Last week saw Google’s retort to Facebook’s fourth-quarter results. A strong performance in the December quarter resulted in a sharp jump in the share price of Alphabet, the new holding group, which briefly overtook Apple as the world’s most valuable public company.
Wall Street’s glee was due to continued acceleration in Google’s core advertising business, with total revenue up 18 per cent year-on-year, the biggest rise since Q3 2014, to $21 billion.
Ad revenue from Google properties, which account for the lion’s share of income, grew 20 per cent. Revenue from Google’s network business, licensing and Google Play was also up. Losses from moonshots such as driverless cars rose but investors consider them acceptable, at least for now.
Crucially, the volume of paid clicks surged 31 per cent on a year earlier, assuaging fears that the transition from desktop to mobile might undermine search as a discovery tool.
Smartphone and tablet users can now search for and install apps and find in-app content directly via Google search, opening up a huge new market opportunity.
Average price-per-click (PPC) continues to fall, but should stabilise as mobile and video ad pricing increase and cross-device targeting and attribution improve.
One potential cloud on the horizon is the possible renegotiation of Google’s longstanding partnership with Apple, under which it is the default search engine on all iOS devices.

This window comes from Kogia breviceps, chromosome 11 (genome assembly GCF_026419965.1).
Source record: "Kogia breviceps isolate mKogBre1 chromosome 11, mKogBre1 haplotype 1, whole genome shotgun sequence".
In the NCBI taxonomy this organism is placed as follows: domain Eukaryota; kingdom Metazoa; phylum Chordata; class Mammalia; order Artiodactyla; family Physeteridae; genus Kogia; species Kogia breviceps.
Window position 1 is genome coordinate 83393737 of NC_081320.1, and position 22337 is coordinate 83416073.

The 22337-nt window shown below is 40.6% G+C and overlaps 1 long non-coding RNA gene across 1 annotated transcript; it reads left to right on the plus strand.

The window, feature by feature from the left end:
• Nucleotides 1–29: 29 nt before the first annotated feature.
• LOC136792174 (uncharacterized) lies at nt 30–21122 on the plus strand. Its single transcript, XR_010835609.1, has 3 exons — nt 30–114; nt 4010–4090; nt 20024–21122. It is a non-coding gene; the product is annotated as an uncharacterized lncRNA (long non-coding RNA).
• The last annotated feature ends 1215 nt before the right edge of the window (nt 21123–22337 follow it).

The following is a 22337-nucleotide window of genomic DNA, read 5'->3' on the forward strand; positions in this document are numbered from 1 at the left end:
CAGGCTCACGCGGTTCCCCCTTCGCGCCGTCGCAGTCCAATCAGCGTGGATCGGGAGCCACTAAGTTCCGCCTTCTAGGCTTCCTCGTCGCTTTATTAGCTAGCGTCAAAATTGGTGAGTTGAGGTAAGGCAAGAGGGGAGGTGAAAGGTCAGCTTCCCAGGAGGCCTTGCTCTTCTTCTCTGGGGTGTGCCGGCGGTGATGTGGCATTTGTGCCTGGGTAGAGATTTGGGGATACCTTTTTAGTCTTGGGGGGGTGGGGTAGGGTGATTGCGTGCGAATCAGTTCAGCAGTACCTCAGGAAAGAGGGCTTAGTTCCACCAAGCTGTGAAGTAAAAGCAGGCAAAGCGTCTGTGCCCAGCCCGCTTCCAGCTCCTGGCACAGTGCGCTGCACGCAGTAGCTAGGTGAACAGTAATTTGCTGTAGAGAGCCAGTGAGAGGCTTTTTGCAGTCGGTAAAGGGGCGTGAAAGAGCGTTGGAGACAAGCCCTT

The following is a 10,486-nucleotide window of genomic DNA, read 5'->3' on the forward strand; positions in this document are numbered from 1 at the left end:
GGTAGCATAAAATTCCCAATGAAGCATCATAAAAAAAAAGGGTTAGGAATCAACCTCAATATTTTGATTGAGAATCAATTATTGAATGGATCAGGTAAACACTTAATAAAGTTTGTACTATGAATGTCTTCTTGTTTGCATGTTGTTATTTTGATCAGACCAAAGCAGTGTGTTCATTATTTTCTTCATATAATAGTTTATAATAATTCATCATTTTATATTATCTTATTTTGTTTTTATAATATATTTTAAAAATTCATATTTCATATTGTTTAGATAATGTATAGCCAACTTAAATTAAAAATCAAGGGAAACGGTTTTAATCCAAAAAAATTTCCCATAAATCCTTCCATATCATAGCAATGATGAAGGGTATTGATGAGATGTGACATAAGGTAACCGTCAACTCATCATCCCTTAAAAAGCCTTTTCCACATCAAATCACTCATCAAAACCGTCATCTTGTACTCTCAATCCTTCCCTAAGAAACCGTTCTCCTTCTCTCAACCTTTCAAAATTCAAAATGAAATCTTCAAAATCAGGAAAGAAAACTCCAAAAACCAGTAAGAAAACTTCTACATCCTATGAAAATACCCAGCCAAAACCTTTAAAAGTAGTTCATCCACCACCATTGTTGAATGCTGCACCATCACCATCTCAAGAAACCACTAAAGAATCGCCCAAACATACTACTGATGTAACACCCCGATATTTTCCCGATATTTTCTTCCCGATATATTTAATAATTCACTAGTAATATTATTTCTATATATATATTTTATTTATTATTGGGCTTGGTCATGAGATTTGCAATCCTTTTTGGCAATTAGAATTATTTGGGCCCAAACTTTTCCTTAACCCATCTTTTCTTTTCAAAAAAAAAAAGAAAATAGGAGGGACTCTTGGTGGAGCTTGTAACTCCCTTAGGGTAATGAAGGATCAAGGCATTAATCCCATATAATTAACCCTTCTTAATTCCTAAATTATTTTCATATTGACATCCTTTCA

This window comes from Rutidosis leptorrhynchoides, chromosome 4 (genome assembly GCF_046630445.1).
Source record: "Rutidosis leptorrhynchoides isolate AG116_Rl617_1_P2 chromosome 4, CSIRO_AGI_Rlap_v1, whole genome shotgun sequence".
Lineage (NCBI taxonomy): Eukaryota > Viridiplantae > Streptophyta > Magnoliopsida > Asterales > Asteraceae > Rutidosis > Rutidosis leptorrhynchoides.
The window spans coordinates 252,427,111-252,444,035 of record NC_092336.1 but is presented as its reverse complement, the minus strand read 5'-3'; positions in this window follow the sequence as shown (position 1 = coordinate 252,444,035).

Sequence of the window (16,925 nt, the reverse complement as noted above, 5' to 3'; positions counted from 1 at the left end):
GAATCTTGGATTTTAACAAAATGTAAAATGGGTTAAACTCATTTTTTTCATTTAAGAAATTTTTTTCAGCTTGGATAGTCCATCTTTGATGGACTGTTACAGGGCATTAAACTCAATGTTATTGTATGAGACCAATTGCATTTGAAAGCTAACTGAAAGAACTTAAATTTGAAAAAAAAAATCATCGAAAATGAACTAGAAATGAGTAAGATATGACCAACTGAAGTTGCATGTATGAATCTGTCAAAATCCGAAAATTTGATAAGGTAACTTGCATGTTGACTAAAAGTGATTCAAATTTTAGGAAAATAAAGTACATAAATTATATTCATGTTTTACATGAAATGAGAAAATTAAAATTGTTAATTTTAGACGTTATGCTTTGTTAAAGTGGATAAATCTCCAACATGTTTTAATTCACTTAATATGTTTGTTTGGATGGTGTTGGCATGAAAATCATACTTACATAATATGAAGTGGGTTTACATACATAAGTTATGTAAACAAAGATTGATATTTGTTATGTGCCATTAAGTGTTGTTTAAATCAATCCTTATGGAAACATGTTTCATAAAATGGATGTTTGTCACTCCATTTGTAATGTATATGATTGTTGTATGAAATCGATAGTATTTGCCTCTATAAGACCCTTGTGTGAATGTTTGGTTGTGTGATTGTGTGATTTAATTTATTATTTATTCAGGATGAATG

Reportedly, Google paid Apple $1 billion in 2014, equal to 34 per cent of gross revenue from the arrangement. Revenue on both sides will have grown substantially since then. If Apple decided to ditch Google for, say, Microsoft, the effect could be seismic.
Google is also building a strong platform in video and display. According to the company, time spent watching YouTube in the living room doubled in 2015 and in the US more 18-49 year olds watch YouTube on mobile than any of the cable networks. Overall, 80 per cent of views are outside the US.
Though the company doesn’t split out YouTube, Enders Analysis estimates it generated £390 million in the UK last year. This is likely conservative with TrueView skippable video ads becoming a hit with advertisers and agencies alike.
In total, Google generated more than £4.5 billion in gross revenue in the UK last year, up 17 per cent year-on-year. The vast majority of this is from advertising though Google pays out about a fifth of this in traffic acquisition costs and it also includes licensing, Google Play and so on.
Back in 2011 Google’s CEO Larry Page talked of the need to put "more wood behind fewer arrows". With seven brands – Search, YouTube, Android, Play, Maps, Chrome and Gmail – now reaching more than one billion active users, the company has a quiver full of arrows.
Ian Maude is group development director at Be Heard Group.